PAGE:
• Verifiable–clear, non-subjective evidence exists or can be obtained
  • Targeted–quality, quantity, and time targets are pinned down
  • Independent–each level in the hierarchy of Objectives (Outcome, Purpose, Goal) has separate measures

In the last post, I discussed the fact that there is a horizontal linkage between the objectives and their success measures and what the implications were of this, mainly that creating meaningful measures of success can help clarify vague objectives.    However, some objectives are inherently difficult to measure, and how do handle those is the subject of this post.

2.  Leading Measures

Sometimes your key success measures won’t be available for a long time and you need earlier data to adjust your plan.    Let’s say you’re planning a conference and you want to make sure the rooms are large enough to hold those who are planning to go to the various talks.    If you have people register for the event without indicating what speakers they are interested in listening to, then you won’t know until the day of the event how many people are going to be in each room.   You may have to bring in extra chairs to a room, or even change the room if simply can’t accommodate the number of people that want to see that particular speaker.    One way of creating a leading measure of the success of each speaker would be to have the attendees indicate when they register who they plan to see.   Yes, it is possible that people will change their mind the day of the event and decide to go to see someone else during that time slot.   However, as a leading indicator, the number of people who register for a given speaker will be a fairly good predictor of the number of people who are actually going to see that speaker, and this leading indicator will help the facilities planner to figure out what size room will be needed for each event.

3.  Proxy Measures

There are some measures that are too difficult, expensive, or unreliable to measure.    In my Toastmasters club, the number of members is one of the measures we use to gauge how healthy a club is.   A club is considered healthy if it has 20 members.   However, how do you measure the level of enthusiasm of those members?   “Enthusiasm” is something that may be hard to capture, but then consider the proxy measure of how many “new members” there are in any six-month period, compared as a ratio to the total number of members.   If you have a lot of people drop out while new members join, you may have on the surface a club that is as healthy as a club that has all 20 members reinstate their memberships every six months, whereas the enthusiasm of the second club’s members will be higher because they all engaged with the program.    So I look at the ratio of new members to members to look at how various clubs in our Area are at attracting and keeping those members.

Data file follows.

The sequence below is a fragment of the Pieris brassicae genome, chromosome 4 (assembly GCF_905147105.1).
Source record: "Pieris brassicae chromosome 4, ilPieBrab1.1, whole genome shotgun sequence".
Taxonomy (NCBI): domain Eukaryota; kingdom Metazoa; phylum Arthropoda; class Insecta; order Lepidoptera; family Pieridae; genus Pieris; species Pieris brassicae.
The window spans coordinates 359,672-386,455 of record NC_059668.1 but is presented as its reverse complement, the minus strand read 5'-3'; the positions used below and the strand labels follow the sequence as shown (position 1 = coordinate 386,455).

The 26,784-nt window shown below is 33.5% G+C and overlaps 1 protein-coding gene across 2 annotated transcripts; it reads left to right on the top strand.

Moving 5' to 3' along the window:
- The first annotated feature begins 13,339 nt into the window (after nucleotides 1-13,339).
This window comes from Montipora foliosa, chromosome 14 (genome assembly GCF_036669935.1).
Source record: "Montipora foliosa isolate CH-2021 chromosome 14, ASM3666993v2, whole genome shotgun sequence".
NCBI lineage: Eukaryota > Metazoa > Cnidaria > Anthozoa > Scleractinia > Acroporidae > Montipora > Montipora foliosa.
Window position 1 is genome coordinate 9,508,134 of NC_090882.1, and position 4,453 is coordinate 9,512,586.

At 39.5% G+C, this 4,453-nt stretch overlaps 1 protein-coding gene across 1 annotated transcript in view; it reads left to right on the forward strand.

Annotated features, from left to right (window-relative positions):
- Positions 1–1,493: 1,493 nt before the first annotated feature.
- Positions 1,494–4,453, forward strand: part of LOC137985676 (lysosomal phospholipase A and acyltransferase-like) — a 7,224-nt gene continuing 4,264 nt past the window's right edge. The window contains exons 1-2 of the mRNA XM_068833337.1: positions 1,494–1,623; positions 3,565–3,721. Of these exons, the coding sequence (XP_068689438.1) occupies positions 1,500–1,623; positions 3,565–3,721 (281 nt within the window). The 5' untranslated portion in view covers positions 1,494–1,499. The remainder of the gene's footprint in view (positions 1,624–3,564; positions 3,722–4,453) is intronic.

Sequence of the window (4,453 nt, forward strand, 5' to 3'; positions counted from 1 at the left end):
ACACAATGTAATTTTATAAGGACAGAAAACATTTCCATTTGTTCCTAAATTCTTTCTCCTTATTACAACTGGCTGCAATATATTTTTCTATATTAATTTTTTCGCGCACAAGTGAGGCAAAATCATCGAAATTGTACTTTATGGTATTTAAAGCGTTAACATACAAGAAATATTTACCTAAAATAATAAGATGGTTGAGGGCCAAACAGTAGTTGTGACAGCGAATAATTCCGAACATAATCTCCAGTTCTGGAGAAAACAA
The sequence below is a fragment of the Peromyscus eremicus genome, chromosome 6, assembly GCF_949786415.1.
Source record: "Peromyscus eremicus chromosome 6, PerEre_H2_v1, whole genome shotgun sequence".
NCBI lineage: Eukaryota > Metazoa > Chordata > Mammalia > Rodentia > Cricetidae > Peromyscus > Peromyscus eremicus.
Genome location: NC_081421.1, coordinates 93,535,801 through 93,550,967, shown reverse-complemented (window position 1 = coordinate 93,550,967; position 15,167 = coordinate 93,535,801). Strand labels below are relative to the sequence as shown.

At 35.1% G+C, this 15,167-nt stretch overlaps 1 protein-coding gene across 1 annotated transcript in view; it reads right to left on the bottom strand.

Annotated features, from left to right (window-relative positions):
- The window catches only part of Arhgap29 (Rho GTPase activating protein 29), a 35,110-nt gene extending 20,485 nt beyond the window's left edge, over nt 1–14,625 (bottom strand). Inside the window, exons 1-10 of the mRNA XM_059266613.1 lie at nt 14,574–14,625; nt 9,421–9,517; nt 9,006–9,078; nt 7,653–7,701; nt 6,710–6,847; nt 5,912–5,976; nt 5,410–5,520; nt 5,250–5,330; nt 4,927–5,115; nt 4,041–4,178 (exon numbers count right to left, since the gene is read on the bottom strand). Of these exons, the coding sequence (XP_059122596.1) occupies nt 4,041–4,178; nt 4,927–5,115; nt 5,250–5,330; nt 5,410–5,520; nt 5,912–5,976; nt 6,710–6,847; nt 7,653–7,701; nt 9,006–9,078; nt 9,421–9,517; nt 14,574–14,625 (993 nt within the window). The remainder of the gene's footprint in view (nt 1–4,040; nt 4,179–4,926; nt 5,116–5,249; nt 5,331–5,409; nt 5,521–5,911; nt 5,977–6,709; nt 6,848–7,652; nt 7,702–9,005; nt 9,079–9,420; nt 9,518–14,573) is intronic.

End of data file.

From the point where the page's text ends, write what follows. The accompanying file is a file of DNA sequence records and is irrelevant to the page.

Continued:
4.  Unobtrusive Measures

The very act of measurement can distort data accuracy.   If I am doing a talk at Toastmasters, and I ask, “how many of you liked my speech?”, I’m going to get some people who put their hand up because they either want to spare me the bad news that they didn’t like it, or they want to spare themselves the embarrassment of admitting that they didn’t like it in front of the whole group.   If you are doing a survey of a teacher, it is important that those filling out the survey realize that the teacher will not directly review the results.   In that way, they can feel that their opinion can be freely given without the concern that the teacher will be able to figure out whose handwriting it is!

So the horizontal linkages between measures and objectives can only have a positive effect on tightening up vague objectives.   If there is not a direct linkage, a linkage that is leading, proxy, or unobtrusive, i.e., a more indirect linkage, is still useful in making sure the objective is valid.